On my morning walks, I am always drawn to water.  Often happily surprised by other creatures who are also drawn to water.  Like these three ducks at Capisic Brook.  Is this some ancient DNA memory, the walk to the water?  Women walking to water through untold centuries.  Before the water came to us in pipes, which was not so long ago. Before the water in brooks became no longer drinkable–though the animals still drink there.  And yet, even with all that has been lost, still so beautiful to my soul.

Sky Portal

sky puddle

Doesn’t it look like if I were to step across that threshold I might fall into the sky? The thaw of last night has opened up all sorts of cracks in the fabric of space/time.  Meanwhile, I am walking in the morning, paying attention to beauty.  Our congregation is doing a February activity called Fun-a-Day, in which participants choose an activity to do each day that gives them joy. I think mine is this walking with a camera, noticing the beauty that I otherwise might miss. What would yours be?  Feel free to join in!

Finding Inner Wisdom

Woodstove Fire

Wood stove Fire-Photo by Margy Dowzer

During our ritual celebration yesterday evening for Imbolc/Groundhog Day, we scryed with the magic of the fire in our wood stove.  Scrying is a form of seeking wisdom, by gazing into some sort of medium–such as a crystal ball, tea leaves, a bowl of water, a candle flame.  It gets a bad rap on Wikipedia as “unscientific.”  But as one person mentioned last night, while meditation may sometimes be difficult, there is something about quietly staring into a fire with each other that brings one to a state of stillness within.

When we find that stillness, we have access to our own deeper wisdom, and the wisdom of the deeper mystery. Some people see images in the fire. Others notice whatever thoughts or feelings emerge in the stillness of gazing.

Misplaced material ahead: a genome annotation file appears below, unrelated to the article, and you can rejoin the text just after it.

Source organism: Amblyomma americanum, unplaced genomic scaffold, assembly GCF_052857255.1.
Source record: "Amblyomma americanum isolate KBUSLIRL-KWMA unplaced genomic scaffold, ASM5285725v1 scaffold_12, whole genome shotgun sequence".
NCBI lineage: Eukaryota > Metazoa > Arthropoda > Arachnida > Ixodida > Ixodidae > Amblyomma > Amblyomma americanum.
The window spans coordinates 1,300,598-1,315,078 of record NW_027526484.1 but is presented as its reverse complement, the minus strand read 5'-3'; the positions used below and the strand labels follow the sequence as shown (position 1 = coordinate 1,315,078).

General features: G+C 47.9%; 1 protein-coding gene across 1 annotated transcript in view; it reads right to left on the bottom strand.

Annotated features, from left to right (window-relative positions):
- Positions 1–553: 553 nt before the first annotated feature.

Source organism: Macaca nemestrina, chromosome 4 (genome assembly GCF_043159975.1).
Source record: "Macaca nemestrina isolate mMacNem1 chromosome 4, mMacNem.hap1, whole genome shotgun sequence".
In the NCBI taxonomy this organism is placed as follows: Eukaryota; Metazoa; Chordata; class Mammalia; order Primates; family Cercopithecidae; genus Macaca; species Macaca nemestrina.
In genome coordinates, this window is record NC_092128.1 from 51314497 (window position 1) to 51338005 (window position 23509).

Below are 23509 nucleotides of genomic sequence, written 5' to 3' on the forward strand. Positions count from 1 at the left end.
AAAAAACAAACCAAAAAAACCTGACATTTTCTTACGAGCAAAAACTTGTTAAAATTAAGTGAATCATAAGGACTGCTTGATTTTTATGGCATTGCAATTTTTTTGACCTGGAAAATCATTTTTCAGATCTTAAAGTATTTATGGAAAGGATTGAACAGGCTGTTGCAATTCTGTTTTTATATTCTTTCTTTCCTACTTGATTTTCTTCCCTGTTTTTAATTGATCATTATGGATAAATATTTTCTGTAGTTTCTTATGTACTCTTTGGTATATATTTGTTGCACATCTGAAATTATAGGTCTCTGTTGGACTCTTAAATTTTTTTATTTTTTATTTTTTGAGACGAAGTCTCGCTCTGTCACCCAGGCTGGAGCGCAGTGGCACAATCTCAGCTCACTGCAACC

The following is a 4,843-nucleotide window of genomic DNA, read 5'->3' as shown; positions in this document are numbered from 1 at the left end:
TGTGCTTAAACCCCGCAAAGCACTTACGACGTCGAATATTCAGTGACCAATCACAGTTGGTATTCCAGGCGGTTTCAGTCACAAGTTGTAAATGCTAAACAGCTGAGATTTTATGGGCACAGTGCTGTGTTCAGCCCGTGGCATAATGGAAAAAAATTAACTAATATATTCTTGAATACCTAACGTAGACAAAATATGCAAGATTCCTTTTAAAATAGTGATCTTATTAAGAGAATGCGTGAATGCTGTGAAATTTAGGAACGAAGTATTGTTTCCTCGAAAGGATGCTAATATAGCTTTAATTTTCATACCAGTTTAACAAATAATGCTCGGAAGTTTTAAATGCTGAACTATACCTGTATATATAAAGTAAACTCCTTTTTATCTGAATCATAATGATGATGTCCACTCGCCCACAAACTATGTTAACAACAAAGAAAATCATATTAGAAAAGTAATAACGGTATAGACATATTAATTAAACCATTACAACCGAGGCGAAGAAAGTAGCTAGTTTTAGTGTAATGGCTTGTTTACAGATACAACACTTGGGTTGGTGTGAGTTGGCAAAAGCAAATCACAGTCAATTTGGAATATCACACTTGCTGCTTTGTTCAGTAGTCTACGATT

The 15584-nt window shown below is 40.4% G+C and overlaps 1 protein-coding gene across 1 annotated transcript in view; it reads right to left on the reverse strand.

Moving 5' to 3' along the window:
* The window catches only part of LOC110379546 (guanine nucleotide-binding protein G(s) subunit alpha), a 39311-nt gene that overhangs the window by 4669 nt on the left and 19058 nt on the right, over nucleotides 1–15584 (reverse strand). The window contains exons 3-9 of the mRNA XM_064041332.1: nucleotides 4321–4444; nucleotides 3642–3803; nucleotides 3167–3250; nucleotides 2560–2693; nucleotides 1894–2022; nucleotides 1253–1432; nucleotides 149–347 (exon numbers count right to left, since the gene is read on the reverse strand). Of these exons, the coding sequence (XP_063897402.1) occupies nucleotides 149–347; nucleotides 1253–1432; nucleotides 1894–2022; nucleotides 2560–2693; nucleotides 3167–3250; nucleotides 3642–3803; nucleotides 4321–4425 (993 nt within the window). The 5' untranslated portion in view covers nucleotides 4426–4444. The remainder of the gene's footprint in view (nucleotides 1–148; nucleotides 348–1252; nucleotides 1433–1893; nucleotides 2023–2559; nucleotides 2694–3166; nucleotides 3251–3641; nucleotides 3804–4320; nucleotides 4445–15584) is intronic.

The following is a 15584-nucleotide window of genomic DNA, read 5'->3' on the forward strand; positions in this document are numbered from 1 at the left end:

Here is what I noticed on the way to the wisdom in me:  First of all, a sense of deep weariness.  Then, a desire to stop doing so much out there in the world, to pay attention to what is happening within.  Then, a feeling of how difficult it is to say no to invitations to activism on issues that are important.  There is so much hard stuff in our world right now, and so many good people are responding.  How do I know when I should be taking action, and when I should be in stillness?

Then, a fear that if I choose to say no, I will disappoint people, lose their love and acceptance. Then, a realization that that motivation, that fear, is not a source of wisdom, but rather a wound that needs healing.  I sat with the fear for a while, gazing still into the fire, opening my heart to the healing energies of the mystery.  We were celebrating Brigid after all, who is a Celtic goddess of healing. We had brought into the circle a small bottle of water from one of Brigid’s wells in Ireland, and I anointed my forehead and heart and hands with some of that water.

Deeper still, I realized that I am in the midst of a profound change.  I am shifting from one identity, one chapter of my life–as the minister of the Allen Avenue Unitarian Universalist Church, to another identity, another chapter–as yet unknown.  What I most desire is something like a cocoon in which to make that transformation, just as the caterpillar encloses itself for its transition to the butterfly.

This “enclosing myself” is not the same as doing nothing at all.  There are activities that directly relate to this transition–processes of ending, closing down, completing the work. I notice how hard it is to turn my attention away from the usual activities of my current/former self, to pay attention to the transition.  And in understanding this, I realize that I have to be courageous enough to say no to some good and important activities and activism. I have to say no, so that I can be courageous enough to say yes to the transformation.